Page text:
Some people are born entrepreneurs. Beth Snyder is among them.
Snyder is the owner of Court Street Custom Fulfillment (CSCF) in Fulton, Missouri, among other companies. CSCF is just the latest of her businesses. She started her first one in fourth grade.
“I had a friendship bracelets business … a co-op,” Snyder said. “I would buy the supplies, [my friends] would make the bracelets, we would sell them, and then I would pay them out of the profits.”
That business ended on some drama born out of the inability of fourth graders to understand the nature of a co-op. But that didn’t deter Snyder.
In high school, she made jewelry and decorative bottles that she sold in shops and craft stores.
“By the time I went to college, I had saved $40,000,” Snyder said.
About 15 years after college, her entrepreneurial drive reasserted itself, and she has since started several small businesses.
Snyder began her newest business, Court Street Custom Fulfillment, in May 2020 because a couple of friends in the gift industry begged her to.
“They had fulfillment warehouses that just weren’t doing a very good job because they were, like, the smallest clients that those big places had,” Snyder said. “So, they’re, like, will you please do this, and I was, like, I guess I can figure that out, so sure.”
And she is figuring it out.
“It’s never going to make a huge profit, but it makes a decent profit,” Snyder said. “We’re ironing out the kinks. That’s part of what we used the Elevate program for.”
The Elevate program was offered to a select group of second-stage small businesses early this year by the Missouri Small Business Development Center (SBDC) in partnership with the Edward Lowe Foundation. A second-stage business is typically one with 10 to 99 full-time employees, $750,000 to $5 million in annual sales, and an opportunity to grow beyond its current market area. (Learn more about the Elevate program in this article.)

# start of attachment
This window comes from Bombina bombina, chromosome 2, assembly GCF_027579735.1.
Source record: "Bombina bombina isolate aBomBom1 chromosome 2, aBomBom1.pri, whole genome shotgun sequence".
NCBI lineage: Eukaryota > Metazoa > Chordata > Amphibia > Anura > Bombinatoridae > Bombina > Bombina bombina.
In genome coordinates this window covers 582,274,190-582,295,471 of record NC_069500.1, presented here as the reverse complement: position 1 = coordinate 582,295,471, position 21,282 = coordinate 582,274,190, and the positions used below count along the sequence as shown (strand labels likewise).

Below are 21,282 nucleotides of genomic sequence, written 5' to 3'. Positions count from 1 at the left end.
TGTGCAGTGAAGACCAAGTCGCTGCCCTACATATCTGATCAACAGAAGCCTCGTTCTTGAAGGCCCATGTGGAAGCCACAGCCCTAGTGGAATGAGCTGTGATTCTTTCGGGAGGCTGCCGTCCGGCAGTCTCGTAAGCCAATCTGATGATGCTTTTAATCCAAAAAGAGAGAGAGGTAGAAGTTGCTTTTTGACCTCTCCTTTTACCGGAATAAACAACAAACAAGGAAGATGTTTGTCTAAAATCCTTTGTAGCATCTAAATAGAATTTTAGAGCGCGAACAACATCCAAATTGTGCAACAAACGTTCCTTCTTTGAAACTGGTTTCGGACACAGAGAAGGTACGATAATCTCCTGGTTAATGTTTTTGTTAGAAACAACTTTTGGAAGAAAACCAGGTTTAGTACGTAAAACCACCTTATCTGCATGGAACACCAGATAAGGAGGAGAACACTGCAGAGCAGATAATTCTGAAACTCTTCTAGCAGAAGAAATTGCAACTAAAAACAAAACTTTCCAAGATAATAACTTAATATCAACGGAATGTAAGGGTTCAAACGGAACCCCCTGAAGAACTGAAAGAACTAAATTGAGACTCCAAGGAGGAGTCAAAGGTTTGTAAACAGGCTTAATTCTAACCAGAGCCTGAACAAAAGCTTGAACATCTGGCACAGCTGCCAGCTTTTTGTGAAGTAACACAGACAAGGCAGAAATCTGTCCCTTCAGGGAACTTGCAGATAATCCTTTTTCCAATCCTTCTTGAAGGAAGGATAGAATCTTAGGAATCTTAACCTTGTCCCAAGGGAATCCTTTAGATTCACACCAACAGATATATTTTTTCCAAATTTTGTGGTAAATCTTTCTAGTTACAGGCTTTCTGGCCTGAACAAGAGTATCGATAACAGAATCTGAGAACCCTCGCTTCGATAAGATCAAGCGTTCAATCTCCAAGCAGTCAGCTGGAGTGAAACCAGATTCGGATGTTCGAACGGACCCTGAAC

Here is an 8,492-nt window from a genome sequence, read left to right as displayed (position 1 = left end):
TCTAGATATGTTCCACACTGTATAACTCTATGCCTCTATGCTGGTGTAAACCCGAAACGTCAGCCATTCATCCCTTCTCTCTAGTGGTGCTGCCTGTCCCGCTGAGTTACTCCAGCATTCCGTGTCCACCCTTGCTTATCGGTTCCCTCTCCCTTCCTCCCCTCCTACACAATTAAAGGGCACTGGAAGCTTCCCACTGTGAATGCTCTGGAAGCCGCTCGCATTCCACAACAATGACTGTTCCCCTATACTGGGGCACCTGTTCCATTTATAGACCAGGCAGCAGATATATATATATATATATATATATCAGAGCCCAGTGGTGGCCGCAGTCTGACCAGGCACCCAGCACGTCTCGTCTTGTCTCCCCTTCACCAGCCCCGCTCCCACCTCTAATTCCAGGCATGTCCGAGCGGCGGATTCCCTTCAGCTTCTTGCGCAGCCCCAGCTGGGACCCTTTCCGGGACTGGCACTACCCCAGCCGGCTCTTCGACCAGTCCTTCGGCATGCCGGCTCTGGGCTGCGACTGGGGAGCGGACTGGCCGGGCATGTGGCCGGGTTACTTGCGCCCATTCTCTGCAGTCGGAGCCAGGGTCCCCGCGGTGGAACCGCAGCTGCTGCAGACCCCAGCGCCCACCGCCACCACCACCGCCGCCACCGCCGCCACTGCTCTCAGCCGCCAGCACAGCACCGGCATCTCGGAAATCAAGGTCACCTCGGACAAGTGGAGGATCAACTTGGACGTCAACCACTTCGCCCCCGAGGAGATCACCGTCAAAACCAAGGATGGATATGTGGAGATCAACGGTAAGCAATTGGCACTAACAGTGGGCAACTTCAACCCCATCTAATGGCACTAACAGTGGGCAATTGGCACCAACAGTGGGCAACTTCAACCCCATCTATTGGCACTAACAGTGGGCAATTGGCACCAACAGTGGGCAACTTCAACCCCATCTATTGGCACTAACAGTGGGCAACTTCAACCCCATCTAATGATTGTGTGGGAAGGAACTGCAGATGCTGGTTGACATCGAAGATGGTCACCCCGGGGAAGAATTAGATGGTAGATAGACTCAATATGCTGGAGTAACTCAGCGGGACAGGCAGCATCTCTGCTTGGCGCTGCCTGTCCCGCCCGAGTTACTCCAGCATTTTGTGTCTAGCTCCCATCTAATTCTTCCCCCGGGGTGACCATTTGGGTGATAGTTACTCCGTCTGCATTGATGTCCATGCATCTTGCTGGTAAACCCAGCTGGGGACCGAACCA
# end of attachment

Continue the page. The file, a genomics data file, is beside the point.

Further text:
The way the program worked was that the business owner and an Elevate team leader determined what aspects of the business needed strengthening to move it to the next level. Then, the team leader identified specialized consultants who listened to the owner and shared tools, data and best practices to enhance the business’s upward mobility. In addition, Edward Lowe Foundation experts facilitated roundtable discussions in which participants shared their experiences and explored pressing issues.
The Missouri SBDC was able to offer the Elevate program to 12 Missouri small businesses at no charge through funding from the Coronavirus Aid, Relief and Economic Security (CARES) Act. The businesses were chosen from a group of companies recommended by their SBDC business counselors.
“[Snyder] has an entrepreneurial spirit from, I think, probably day one,” said Marsha Moore, business counselor at the Missouri SBDC at Mizzou. “I really feel strongly that her journey has a long, long way to go, that she will do even greater things than she’s done so far in her young life.”
Moore cited Snyder’s well-earned confidence, wise use of resources, and intelligent application of what she learns as reasons for recommending her for the Elevate program.
“I knew, when I heard about the program, that she would be an absolutely perfect fit,” Moore said of Snyder. “She is a true entrepreneur. She listens for what could possibly benefit her business and her development as an entrepreneur to take her to that next step in her journey.”
Snyder listened to the Elevate consultants and has already acted on their advice.
She was “blown away” by how much they knew and how much they understood her business even after only one or two sessions.
“[The manufacturing consultant] helped talk us through how to lay out the warehouse and how to measure employee performance and just all kinds of things,” Snyder said.
As a result, Snyder has already reconfigured the layout of the warehouse. And she has “a good foothold” on some topics to research and what to do next for improvement.
Another consultant actually provided some guidance about another of Snyder’s businesses, one she is thinking of selling.
“I’ve never sold a company before, so I was just really worried about what things I do not know,” Snyder said.
That consultant listened to and validated Snyder’s concerns. He also read the term sheet, explained the process, and gave her some questions to ask.
“He helped me understand what was going on,” Snyder said. “And he asked really good questions that helped me further that process.”
Snyder said she has told several people that she got $10,000 to $15,000 worth of consulting for free through the Elevate program.
Her parting advice to business owners considering the Elevate program: “If it sounds too good to be true, I get that, but it’s not. It’s actually really helpful, and it was definitely worth the time.”
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